Tag Archives: tome

Men of action

Since I had a late night celebrating New Year’s Eve — thank you, Skype — I decided to ease into 2015 reading on the couch.

Today’s tome?

Cary Elwes Photo and Book 09262014

 

 

 

 

 

 

 

No, Cary Elwes wasn’t here with me, darn the luck — but his memoir of the casting, preparation and filming of The Princess Bride reads like a candid conversation.

Elwes reminisces about every step and misstep (literally) in his journey as the sword-wielding Westley, true love of Buttercup and (SPOILER ALERT) secret identity of the Dread Pirate Roberts.  Every word telegraphs his enduring love for the role and for the cast and crew, as do sidebars from co-stars Mandy Patinkin, Robin Wright, Wallace Shawn, Billy Crystal and director Rob Reiner.

But it is Elwes’ gratitude and humility some 25 years later that are most endearing.  He has enjoyed a successful career in film, but acknowledges that he owes an enormous debt to…

The Man in Black.

 

 

From page to screen

I can’t believe it.

I’m actually excited about the premiere of The Girl with the Dragon Tattoo.

After slogging through that relentless tome of a book, believe you me, it’s nothing short of a miracle.

Several factors have come together to make me want to be one of the first folks in the theater.

1.  Whereas most books are better than their on-screen interpretations, the Tattoo movie can’t miss.  The English translation of Stieg Larsson’s bestseller was front-loaded with the most mind-numbing tedium imaginable before getting to the action that propelled readers through the rest of the book.  Stieg even found a way to make the ending slow.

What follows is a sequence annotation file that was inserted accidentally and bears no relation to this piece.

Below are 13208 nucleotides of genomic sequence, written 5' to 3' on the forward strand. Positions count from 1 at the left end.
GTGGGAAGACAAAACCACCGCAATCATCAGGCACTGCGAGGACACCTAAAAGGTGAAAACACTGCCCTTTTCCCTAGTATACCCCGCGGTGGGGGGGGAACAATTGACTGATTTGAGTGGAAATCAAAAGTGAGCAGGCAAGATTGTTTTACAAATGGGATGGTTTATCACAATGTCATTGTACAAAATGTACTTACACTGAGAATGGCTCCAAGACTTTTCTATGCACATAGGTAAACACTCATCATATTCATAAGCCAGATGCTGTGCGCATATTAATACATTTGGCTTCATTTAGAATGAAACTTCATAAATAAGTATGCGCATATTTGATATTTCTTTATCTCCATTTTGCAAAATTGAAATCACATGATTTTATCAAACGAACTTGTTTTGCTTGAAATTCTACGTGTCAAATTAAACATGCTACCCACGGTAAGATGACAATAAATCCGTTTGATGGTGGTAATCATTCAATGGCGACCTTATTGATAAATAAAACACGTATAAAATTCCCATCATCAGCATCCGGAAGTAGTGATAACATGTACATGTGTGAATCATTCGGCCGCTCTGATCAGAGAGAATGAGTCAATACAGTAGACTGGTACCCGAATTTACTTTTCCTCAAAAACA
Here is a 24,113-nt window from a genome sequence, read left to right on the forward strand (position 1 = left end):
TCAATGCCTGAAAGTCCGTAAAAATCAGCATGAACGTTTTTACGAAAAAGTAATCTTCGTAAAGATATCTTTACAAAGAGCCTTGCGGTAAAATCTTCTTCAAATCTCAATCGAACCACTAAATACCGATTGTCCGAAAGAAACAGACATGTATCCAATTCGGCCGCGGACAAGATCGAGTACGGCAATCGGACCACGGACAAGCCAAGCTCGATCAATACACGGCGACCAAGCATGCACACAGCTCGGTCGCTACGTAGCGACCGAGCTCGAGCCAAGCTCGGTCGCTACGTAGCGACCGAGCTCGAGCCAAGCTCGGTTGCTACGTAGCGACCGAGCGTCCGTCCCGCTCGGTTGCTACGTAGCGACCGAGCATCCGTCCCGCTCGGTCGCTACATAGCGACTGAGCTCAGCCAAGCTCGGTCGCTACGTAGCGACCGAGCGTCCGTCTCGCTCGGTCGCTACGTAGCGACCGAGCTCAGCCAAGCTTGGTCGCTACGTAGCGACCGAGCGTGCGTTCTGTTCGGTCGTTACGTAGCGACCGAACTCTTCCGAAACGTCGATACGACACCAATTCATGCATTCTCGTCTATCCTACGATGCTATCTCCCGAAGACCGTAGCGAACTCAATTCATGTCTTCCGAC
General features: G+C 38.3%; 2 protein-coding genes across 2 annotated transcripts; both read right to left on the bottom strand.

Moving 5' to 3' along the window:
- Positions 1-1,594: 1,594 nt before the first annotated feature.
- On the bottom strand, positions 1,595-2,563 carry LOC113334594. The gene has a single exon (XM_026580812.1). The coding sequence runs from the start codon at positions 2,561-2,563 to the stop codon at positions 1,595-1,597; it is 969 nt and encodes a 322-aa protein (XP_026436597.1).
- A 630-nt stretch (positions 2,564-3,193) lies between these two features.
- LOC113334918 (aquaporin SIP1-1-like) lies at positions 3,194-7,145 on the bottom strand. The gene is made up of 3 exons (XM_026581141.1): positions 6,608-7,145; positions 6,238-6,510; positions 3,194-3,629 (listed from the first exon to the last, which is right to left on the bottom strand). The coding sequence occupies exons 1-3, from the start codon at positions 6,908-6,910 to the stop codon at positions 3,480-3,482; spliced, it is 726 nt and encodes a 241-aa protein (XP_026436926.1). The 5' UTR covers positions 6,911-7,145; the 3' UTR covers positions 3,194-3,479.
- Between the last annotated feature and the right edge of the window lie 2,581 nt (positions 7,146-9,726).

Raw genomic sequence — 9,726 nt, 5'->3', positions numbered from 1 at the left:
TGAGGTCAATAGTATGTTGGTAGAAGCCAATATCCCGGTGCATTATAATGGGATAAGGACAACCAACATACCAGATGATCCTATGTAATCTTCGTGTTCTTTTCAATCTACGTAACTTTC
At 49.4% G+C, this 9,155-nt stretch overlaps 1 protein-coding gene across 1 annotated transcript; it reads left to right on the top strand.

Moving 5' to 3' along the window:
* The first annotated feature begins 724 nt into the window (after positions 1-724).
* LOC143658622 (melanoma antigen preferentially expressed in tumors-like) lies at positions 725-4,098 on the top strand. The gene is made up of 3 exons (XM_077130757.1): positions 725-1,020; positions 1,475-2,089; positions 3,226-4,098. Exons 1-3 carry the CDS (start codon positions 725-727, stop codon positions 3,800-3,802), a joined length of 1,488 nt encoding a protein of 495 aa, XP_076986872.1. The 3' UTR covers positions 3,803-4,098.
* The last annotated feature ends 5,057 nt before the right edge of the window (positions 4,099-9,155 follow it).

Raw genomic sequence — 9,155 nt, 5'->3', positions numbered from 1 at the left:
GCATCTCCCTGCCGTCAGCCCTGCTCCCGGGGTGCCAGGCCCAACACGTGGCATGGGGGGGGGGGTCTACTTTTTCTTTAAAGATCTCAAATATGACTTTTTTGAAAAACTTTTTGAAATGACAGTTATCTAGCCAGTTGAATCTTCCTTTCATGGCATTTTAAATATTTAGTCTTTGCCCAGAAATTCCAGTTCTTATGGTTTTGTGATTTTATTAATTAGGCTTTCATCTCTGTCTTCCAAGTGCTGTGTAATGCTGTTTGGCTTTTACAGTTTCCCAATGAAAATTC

Based on director David Fincher’s reputation and the killer trailers I’ve seen to date, I think it’s safe to say he hasn’t adopted the author’s penchant for pokey pacing.

I’m also psyched to hear Tattoo’s musical score is the work of Trent Reznor and Atticus Ross, who penned the brilliant, Oscar-winning score for The Social Network.  In fact, the score for The Girl with the Dragon Tattoo has already been nominated for a Golden Globe Award.

Of course, Tattoo has a great cast.  And I’ve already mentioned the intense trailers.  Some critics have even applauded the film for sticking closer to the book’s original plot line than the Swedish version did.

Closer to the book?  I don’t want to know!